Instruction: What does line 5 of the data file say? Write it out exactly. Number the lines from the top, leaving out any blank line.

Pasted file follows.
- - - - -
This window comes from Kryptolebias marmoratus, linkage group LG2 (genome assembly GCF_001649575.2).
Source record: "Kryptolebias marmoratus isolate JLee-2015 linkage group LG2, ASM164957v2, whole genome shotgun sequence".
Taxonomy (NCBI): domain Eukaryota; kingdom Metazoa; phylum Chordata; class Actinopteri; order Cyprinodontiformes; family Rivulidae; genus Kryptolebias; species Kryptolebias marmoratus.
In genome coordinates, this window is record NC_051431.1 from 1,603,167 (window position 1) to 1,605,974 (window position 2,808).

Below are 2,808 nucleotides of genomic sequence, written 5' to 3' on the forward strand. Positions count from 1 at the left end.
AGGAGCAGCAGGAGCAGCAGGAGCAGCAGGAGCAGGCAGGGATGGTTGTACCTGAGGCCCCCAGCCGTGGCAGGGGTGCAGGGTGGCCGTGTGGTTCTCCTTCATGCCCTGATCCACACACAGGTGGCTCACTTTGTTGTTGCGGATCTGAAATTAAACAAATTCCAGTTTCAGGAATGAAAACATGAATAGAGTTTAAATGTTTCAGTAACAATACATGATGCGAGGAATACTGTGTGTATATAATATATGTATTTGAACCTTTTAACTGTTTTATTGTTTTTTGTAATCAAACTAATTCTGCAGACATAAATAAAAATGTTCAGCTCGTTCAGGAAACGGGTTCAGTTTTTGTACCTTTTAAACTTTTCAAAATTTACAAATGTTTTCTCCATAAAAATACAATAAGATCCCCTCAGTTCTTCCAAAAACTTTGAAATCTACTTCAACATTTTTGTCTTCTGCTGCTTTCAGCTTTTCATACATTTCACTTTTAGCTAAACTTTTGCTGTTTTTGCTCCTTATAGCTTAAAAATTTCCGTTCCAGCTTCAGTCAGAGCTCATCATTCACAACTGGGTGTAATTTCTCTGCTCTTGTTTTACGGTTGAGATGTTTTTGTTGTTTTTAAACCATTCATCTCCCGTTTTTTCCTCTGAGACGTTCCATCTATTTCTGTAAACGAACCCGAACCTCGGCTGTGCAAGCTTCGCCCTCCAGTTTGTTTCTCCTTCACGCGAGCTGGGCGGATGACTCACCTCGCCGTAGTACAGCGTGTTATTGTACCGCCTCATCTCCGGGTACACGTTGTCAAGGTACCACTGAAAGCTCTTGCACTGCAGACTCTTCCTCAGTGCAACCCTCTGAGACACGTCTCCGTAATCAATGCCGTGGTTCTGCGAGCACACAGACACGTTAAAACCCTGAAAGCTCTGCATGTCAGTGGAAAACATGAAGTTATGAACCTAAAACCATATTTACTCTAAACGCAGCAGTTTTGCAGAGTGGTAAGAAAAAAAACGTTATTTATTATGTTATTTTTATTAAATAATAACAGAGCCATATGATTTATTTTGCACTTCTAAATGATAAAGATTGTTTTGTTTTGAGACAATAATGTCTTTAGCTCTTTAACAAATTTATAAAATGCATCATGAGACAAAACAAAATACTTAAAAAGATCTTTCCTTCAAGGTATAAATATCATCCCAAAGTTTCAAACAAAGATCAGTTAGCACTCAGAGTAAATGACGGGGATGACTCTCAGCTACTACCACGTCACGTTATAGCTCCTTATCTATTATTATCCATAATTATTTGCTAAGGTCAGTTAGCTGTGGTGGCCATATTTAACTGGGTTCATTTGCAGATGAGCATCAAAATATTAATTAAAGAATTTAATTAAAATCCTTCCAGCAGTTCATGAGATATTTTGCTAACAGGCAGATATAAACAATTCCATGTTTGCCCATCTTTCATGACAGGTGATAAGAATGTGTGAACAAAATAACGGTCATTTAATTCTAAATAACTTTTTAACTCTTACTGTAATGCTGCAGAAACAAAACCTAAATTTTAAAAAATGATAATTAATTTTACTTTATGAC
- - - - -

Below are 2,808 nucleotides of genomic sequence, written 5' to 3' on the forward strand. Positions count from 1 at the left end.